How would I do it?  Would I be barefoot?  Would I look for frogs or collect random sticks? 

Leaving the cell phone and the netbook behind, I placed myself under a tree in my front yard.  The children played by instinct with the sort of freedom and abandon of fish finally released into water after nearly suffocating on land.

But for me, this environment of dirt, grass, pebble, and twig threatened to destroy my pedicure more than relax me.

But I stayed on, noticing the shade and breeze against my body.  I settled into the earth, introducing myself by removing my shoes.  I curled my toes around the grass and took a deep breath.  A moment later, a single white garden spider crawled over my big toe, and two ants found my left arm:  my welcoming committee. 

I’d been incorporated.

I was in.   

At one point, I opened a book and leaned back to read in the grass.  Afternoon shadows grew long, and the wind was cool.  The girls laughed and chased an enormous toad.

Their voices faded into the background of songbirds, the rustle of leaves above my head, and the hush of my own slow breath.   What peace was this in my heart?  What soothing balm? 

Tomorrow, I’m telling my children to send their mom outside.  She can’t come in until dinner.

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What’s Worth Keeping?

Yesterday, my oldest daughter had to choose one object from home that best represents her to share with her class.  The teacher wrote:  “Find one thing that best describes who you are.”

She said she’d choose one of three things:  her Bible, her journal, or a photo of her cats.  She values God, her writing, and her family members (OK, they are cats, but still). 

I’m cleaning my bedroom and I pass over various things I’ve collected over the years:  jewelry, clothing, books, candles.  Was there anything precious in the whole lot?  Was there anything I could say best represented me–the way my daughter could find the essential core of her identity in 3 objects? 

Cleaning day suddenly becomes so much easier.  I don’t need so many things.  I can pare down to essentials–the things that represent me and what our family values.  If it doesn’t fit into that essential core, I can recycle it or give it away. 

I’m seeing toys and trinkets differently.  I start to visualize what it means to give my children objects that can begin to represent their core identity.  God, creativity, relationships.  Can it be that simple?  Suddenly, cleaning never felt so pure, so right.  Suddenly the toy aisle and clothing section of stores don’t have the same pull.  Sure, I can buy things as diversions to fill up the days (as I often want to do for myself), but when it comes right down to it, what lasts (and what we want to keep) we can’t even hold in our hands.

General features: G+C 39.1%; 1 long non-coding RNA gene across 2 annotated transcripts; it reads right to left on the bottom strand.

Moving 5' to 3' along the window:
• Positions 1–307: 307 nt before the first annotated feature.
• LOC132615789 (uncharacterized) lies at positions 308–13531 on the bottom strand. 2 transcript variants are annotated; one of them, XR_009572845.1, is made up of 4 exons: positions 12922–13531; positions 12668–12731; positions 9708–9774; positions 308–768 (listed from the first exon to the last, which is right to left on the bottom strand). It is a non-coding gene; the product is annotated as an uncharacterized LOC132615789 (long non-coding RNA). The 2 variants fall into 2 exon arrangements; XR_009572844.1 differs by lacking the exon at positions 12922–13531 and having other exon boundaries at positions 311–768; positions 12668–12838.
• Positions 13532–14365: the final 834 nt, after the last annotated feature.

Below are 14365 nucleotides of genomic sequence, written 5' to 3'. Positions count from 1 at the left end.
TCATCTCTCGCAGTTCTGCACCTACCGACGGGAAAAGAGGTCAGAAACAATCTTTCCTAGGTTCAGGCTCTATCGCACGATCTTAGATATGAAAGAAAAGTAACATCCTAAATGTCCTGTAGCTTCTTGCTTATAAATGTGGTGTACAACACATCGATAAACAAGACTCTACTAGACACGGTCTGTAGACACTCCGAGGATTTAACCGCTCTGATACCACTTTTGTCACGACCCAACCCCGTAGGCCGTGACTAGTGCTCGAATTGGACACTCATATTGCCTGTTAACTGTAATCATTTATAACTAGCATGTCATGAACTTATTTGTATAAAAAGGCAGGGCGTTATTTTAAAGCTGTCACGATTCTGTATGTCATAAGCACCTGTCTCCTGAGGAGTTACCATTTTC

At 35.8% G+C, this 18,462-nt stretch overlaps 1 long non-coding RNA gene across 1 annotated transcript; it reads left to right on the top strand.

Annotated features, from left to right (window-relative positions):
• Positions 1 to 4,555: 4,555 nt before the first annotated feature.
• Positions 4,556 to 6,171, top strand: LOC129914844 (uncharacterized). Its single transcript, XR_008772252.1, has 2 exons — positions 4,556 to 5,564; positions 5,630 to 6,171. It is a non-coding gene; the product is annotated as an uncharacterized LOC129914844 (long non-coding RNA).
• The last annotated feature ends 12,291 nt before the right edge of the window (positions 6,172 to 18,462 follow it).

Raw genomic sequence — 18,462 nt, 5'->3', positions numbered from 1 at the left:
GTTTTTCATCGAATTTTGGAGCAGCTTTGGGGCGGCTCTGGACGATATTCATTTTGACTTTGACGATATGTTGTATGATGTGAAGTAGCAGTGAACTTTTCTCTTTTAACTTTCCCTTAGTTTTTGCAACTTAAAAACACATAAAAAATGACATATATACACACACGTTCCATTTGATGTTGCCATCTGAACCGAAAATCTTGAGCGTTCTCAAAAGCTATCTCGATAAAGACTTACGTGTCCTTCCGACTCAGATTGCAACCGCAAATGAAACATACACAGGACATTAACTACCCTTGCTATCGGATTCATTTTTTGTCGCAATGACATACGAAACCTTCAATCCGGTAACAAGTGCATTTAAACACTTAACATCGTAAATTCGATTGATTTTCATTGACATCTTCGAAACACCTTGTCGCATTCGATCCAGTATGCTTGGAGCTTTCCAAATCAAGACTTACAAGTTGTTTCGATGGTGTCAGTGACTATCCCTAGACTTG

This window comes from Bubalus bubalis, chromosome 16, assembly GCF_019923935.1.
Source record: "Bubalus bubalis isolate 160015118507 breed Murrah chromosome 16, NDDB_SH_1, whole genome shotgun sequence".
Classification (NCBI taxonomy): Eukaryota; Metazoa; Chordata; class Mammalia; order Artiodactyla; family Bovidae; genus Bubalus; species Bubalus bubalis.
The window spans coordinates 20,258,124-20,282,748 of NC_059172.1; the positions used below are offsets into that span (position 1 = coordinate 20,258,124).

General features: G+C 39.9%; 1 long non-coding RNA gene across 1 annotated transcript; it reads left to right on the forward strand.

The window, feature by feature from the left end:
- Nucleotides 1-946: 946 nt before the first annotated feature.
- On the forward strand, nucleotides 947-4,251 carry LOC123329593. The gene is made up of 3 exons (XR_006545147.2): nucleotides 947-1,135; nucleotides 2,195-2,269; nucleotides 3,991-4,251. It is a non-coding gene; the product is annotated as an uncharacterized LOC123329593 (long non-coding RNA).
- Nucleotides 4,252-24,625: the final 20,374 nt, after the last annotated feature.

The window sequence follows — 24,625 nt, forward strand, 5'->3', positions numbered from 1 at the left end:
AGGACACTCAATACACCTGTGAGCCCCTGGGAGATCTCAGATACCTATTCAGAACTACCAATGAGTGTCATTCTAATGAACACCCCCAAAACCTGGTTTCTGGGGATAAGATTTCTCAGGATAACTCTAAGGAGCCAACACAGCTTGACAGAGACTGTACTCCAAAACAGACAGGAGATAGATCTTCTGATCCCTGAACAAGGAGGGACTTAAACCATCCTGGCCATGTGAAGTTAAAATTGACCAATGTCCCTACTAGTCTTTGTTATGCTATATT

Parenting–and living with flair– might be broken down into these three things:  God, creativity, and relationships.  Does every room I’m cleaning help foster these three things?  If not, I’m rearranging the space and purging the objects within it to make room for flair.

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You, the Expert

I know many experts.  I have friends with cooking expertise, exercise expertise, teaching expertise, spiritual expertise, and parenting expertise.

They read, they study, they take classes, they interview others. These folks are wise

I call them all the time.  Just this morning, my sister, an education expert, talked me through my stress about my daughter’s kindergarten assessment.  Yesterday, I called my friend, a cooking expert, to ask the proper technique for storing or freezing my scads of garden basil.   Then I talked to another friend who knows how to counsel me through spiritual questions. 

I even have bug experts in my life.  I place emergency calls when weird looking insects attack my tomatoes.
  
A vibrant mind continues to learn.  Interesting folks, I read, have at least 5 topics they study.  As they age, they continue to grow in these areas, accumulating wisdom.  And then they teach others.  Normally, I think of expertise more narrowly.  But why not journey towards more topics? 

If I had to choose five, I’d pick subject areas like prayer, writing, teaching, parenting, and marriage.  Maybe I could make these more specific and pare down each category into 5 subcategories.  At that rate, I will have things to learn and do even in my 90’s.  Maybe I could assign a decade to each topic so, for the next 50 years, I’d have ways to grow.

My husband does this with his passion for history.  The 30’s? Revolutionary War.  The 40’s?  Civil War.  He spends 10 years reading everything he can on a certain historical topic.

This is why we have so much to talk about on date night. He doesn’t experience that strange land called Boredom. 

Living with flair means I study to become an expert.  Maybe for this year of flair, I could expand my topics beyond semicolons and dashes.  Maybe I could become an expert in Italian cooking or dressmaking.  I’m on my way.

I want to have passion and growth until the day I die.